Nuclear lamins

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The nuclear lamins are fiborous structural proteins found in the nucleus of eukaryotic cells. They carry out multiple functions involved in the structural organisation of the cell nucleous, including mechanical support of the nuclear pores, involved in molecular transport within the cell, to the organisation of chromatin, DNA replication and cell division.



The lamins are copmprised of the protein stuture called intermediate fillament. This is a fillementous strucutral protein involved in the cytoskeleton, playing roles in organelle positioning, cell shape and movement and iter and intra cellular transport. The intermediate filament is found in the cytoplasm and in the cell nucleous, mainly used for mechanical strengh. they are strong stable molecuels which are couiled in shape. They are 10nm in diameter and are a polymer structure. they are also found in keterins.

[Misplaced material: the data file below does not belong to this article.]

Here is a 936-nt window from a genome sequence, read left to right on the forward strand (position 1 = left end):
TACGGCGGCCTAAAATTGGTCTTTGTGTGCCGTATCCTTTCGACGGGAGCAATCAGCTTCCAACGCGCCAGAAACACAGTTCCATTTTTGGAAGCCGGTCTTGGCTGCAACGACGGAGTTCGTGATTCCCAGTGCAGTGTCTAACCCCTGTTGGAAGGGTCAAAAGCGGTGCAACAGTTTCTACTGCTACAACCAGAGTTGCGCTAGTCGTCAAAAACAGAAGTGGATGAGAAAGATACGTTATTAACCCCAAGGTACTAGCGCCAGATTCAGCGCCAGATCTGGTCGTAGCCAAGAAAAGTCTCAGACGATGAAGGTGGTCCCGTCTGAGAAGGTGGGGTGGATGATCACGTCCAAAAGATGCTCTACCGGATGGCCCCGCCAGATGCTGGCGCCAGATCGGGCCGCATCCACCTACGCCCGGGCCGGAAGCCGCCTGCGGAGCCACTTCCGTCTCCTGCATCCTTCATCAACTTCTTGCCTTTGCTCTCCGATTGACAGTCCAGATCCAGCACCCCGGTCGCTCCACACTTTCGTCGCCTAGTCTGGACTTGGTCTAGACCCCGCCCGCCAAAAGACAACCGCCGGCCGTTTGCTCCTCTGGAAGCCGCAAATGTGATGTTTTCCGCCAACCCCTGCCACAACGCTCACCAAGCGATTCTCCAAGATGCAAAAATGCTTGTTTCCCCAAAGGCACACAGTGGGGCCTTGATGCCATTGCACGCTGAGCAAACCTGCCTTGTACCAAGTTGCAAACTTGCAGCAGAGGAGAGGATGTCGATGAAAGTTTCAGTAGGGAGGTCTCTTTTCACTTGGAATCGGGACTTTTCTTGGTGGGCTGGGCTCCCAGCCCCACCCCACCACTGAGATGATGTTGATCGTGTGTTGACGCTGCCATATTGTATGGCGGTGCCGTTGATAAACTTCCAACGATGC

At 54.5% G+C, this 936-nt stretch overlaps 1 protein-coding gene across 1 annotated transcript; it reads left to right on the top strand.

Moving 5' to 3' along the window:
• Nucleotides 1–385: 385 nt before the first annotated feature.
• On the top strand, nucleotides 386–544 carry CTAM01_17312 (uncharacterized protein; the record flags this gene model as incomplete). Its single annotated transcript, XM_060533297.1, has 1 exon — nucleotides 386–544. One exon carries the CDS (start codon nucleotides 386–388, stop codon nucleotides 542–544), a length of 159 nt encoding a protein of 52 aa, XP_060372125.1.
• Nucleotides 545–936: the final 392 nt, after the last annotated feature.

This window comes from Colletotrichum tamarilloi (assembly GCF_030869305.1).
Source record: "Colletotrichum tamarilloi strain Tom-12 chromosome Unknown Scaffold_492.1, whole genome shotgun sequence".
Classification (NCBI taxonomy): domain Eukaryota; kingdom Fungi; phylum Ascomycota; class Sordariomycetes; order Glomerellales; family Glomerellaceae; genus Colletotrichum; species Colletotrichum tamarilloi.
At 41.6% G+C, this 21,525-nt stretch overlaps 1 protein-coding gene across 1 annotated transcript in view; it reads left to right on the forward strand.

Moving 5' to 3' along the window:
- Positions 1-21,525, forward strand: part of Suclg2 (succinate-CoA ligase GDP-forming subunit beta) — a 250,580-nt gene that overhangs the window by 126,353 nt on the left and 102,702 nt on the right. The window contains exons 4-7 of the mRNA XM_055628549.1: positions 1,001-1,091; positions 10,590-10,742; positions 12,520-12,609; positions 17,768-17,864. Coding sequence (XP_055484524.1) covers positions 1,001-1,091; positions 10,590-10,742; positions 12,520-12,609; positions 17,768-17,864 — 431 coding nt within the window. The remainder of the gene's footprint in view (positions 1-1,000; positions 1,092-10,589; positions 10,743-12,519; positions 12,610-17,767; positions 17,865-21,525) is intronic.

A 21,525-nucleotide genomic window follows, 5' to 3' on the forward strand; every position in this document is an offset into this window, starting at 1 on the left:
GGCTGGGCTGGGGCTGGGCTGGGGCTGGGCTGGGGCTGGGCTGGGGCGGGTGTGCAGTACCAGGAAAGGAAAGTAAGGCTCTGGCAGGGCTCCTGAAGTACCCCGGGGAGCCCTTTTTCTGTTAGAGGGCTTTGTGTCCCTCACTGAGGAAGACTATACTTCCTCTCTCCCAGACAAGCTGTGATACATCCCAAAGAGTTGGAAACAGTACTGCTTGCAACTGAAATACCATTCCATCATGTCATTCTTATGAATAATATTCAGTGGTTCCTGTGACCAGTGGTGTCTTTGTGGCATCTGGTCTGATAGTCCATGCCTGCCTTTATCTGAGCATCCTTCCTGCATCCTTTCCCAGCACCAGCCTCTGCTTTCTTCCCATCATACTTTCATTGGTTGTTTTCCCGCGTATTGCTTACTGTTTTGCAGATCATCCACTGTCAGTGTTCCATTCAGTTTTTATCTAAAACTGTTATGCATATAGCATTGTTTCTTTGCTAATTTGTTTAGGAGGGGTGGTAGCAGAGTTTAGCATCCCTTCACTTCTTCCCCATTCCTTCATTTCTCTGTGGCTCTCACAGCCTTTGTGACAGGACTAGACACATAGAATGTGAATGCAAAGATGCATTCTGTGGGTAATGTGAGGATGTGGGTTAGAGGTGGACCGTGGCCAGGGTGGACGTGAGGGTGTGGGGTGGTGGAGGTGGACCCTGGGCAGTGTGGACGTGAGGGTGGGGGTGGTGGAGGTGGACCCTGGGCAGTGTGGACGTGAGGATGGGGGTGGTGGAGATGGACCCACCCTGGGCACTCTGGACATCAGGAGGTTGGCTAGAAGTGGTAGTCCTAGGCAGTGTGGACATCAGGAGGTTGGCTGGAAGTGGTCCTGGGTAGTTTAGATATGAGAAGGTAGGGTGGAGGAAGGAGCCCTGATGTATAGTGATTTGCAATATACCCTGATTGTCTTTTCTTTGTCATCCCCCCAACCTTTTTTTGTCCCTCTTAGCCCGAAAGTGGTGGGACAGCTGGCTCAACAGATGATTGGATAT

DNA replication and cell division

In DNA replication nuclear lamins are involved in stuructural support, providing a structural network


The lamins alos play a part in the process of apoptosis, this is a programmed cell death and is highly regulated by cellular functions. When the process is decided at the checkpoint phases of the cell cycle that the best course of action is for the cell to be cleanly destroyed enzymes called caspases are realeased by the cell. These caspases them cleave nucelar lamins in the nucleous reducing mechanical support and aiding in degredation of the organelle [1].


  1. Biochemistry (Looseleaf) Jeremy M. Berg, John L. Tymoczko, Lubert Stryer Edition 6 Publisher W. H. Freeman, 2008
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